The Salvation Army continues service in Sopchoppy, Live Oak, as residents pick up the pieces

June 29, 2012 - 11:50 AM EDT
Dulcinea Cuellar Kimrey
(813) 340-8465
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Tallahassee, Fla. (June  29, 2012) – The Salvation Army continues to be a shield in the storm as it counsels, feeds and offers hope to residents affected by Tropical Storm Debby flooding.The Salvation Army is serving in Live Oak and Sopchoppy, two rural communities hardest hit by flooding. Jeff and Joan Ellis, Live Oak residents, have stayed at the Suwannee Coliseum Complex, a Suwannee county shelter, since Tuesday when their home flooded.

“There was water up to our waist,” Jeff said. “If it wasn’t for The Salvation Army we wouldn’t have food – it’s fresh, it’s good and it’s hot. We are thankful for The Salvation Army.”

Lt. Preston Lewis, a Salvation Army pastor from Gainesville, has been in Live Oak since Tuesday helping residents adjust to a “new normal.” He said The Salvation Army will continue to distribute cleanup kits and meals in Suwannee County for the next five days.

“Right now, some of these people don’t have a home to go to,” he said. “We just want to be there for them, offer a hot meal and an encouraging word.”

On Thursday, Lewis met with Kristina Weatherspoon and her two young children. Kristina recently purchased a mobile home. It was lost in the flood.

“We were told (Tropical Storm Debby) would just be a little storm,” she said. “I thought ‘great, we need the rain.’ The flooding was so bad; we couldn’t get in our homes.”

Although the family’s circumstances are challenging, Kristina said they remain grateful.

“It’s not easy at all,” she said, “but we are thankful for what we have – three Salvation Army meals a day and a cot to sleep on.”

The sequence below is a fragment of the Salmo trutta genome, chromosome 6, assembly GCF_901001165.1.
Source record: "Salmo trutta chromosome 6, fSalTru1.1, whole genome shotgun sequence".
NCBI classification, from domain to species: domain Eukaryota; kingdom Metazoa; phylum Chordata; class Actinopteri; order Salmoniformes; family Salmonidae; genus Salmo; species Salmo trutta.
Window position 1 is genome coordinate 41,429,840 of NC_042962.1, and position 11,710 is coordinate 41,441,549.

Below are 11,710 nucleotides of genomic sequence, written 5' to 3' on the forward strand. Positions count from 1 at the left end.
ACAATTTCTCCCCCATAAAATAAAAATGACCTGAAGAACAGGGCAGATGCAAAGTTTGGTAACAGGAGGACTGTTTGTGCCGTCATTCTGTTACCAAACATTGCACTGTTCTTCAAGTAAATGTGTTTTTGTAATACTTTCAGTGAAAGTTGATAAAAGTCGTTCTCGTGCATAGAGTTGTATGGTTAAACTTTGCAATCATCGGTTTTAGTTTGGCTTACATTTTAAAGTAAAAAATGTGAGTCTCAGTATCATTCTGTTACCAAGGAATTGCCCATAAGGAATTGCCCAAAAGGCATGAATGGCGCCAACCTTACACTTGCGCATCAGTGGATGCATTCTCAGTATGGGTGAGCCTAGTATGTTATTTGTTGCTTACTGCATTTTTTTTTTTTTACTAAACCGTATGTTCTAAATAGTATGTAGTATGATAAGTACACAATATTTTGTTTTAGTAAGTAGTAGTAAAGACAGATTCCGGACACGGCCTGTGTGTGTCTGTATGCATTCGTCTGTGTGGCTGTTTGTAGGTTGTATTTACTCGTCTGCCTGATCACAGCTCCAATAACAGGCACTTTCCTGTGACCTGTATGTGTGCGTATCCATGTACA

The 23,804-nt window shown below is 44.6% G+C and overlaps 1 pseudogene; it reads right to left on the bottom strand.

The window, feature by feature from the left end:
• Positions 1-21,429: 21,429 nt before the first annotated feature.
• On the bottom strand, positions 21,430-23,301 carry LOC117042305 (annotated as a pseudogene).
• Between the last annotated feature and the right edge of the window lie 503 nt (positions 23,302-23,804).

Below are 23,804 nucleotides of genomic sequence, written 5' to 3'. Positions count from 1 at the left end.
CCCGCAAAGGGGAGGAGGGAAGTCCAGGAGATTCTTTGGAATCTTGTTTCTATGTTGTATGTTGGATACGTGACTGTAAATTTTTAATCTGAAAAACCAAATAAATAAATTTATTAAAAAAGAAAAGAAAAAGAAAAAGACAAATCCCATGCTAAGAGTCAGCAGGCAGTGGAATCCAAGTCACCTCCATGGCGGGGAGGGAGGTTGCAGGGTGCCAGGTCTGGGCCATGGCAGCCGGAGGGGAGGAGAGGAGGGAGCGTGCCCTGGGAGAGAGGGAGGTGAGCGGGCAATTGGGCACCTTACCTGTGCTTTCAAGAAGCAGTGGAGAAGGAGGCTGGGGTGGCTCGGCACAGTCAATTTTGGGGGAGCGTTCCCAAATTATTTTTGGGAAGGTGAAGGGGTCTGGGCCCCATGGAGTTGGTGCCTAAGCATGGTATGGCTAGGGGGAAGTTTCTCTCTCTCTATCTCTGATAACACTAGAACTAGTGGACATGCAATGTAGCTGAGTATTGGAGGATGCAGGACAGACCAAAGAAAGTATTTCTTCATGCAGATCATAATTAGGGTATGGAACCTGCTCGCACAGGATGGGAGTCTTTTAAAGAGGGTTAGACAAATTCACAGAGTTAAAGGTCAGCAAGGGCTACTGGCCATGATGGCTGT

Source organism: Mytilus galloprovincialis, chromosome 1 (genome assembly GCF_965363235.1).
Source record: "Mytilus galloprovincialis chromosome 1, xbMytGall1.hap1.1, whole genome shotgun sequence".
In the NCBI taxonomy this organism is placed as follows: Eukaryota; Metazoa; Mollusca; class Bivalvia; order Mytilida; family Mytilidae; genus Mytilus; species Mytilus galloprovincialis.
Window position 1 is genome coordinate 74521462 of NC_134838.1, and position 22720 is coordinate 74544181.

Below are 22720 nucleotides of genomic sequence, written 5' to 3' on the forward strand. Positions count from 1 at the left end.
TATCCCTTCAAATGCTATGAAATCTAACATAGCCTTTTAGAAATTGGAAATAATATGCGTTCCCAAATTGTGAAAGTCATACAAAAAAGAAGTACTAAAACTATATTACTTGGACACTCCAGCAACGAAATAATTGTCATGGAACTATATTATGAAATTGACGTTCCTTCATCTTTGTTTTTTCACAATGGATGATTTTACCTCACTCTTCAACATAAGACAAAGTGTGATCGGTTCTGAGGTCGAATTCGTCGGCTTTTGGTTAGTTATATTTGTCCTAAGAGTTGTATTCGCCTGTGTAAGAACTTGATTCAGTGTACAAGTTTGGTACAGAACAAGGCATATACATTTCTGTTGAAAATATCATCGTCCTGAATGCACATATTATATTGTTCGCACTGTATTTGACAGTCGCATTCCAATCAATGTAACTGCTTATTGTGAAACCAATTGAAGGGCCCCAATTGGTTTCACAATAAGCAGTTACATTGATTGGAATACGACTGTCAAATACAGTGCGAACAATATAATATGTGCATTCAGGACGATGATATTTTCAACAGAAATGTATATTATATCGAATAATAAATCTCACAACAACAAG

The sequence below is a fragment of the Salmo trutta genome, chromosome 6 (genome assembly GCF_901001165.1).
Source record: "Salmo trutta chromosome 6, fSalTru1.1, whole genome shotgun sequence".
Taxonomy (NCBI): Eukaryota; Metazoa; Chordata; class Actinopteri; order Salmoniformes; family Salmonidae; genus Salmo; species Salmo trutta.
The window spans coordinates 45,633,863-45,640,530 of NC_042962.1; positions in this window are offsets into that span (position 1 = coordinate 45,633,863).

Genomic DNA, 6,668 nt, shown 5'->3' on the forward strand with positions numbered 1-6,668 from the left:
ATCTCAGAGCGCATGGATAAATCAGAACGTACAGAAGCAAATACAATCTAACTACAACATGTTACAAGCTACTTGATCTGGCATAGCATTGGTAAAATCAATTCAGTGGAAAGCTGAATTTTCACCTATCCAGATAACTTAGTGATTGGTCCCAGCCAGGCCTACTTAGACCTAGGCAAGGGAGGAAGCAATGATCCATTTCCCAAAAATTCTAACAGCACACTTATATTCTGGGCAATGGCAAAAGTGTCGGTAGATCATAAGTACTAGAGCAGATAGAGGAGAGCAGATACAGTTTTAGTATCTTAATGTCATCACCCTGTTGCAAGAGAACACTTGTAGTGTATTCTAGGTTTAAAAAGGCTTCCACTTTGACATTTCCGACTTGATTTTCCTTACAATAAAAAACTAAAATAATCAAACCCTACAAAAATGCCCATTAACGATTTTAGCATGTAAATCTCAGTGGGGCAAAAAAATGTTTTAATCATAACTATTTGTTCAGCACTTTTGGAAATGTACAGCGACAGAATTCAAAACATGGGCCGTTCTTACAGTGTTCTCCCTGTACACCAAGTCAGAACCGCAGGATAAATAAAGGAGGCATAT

The Salvation Army plans to start case work for disaster assistance in Wakulla county, said Capt. Julio Da Silva, Salvation Army corps officer for Tallahassee.

He said he is seeing a big need for cleaning supplies. The Salvation Army has distributed almost 300 cleanup kits since dispatched to Wakulla county Monday. They could transition from response to recovery soon.

“Cleaning supplies and water, that’s what people need the most,” Da Silva said.

He said The Salvation Army will assess the needs in Panacea and Sopchoppy today. The disaster team will probably be in those communities for the next five days.

“We will be here until there is no longer a need,” he said. 

Since Saturday, Tropical Storm Debby has dumped more than 20 inches of rain in some Florida communities, flooding roads, highways and thoroughfares. 
In the short-term aftermath of a storm, Salvation Army officers and staff will focus primarily on the immediate needs of disaster survivors and first-responders, providing food and hydration for impacted individuals and families.

For more information about how The Salvation Army is responding to Tropical Storm Debby and other disasters, please log on to You can also follow @salarmyeds, @salarmyfla, @salarmyflaeds or search “Salvation Army Florida Division” on Facebook to access the latest information.

The Salvation Army asks people who want to help those affected by disaster to visit or call 1-800-SAL-ARMY. Monetary donations are needed to meet survivors’ most immediate needs.  A $100 donation can feed a family of four for two days, provide two cases of drinking water and one household cleanup kit, containing brooms, mops, buckets and cleaning supplies.

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About The Salvation Army
The Salvation Army, an evangelical part of the universal Christian church established in 1865, has been supporting those in need in His name without discrimination for 130 years in the United States. Nearly 30 million Americans receive assistance from The Salvation Army each year through the broadest array of social services that range from providing food for the hungry, relief for disaster victims, assistance for the disabled, outreach to the elderly and ill, clothing and shelter to the homeless and opportunities for underprivileged children. 82 cents of every dollar spent is used to carry out those services in 5,000 communities nationwide. For more information, go to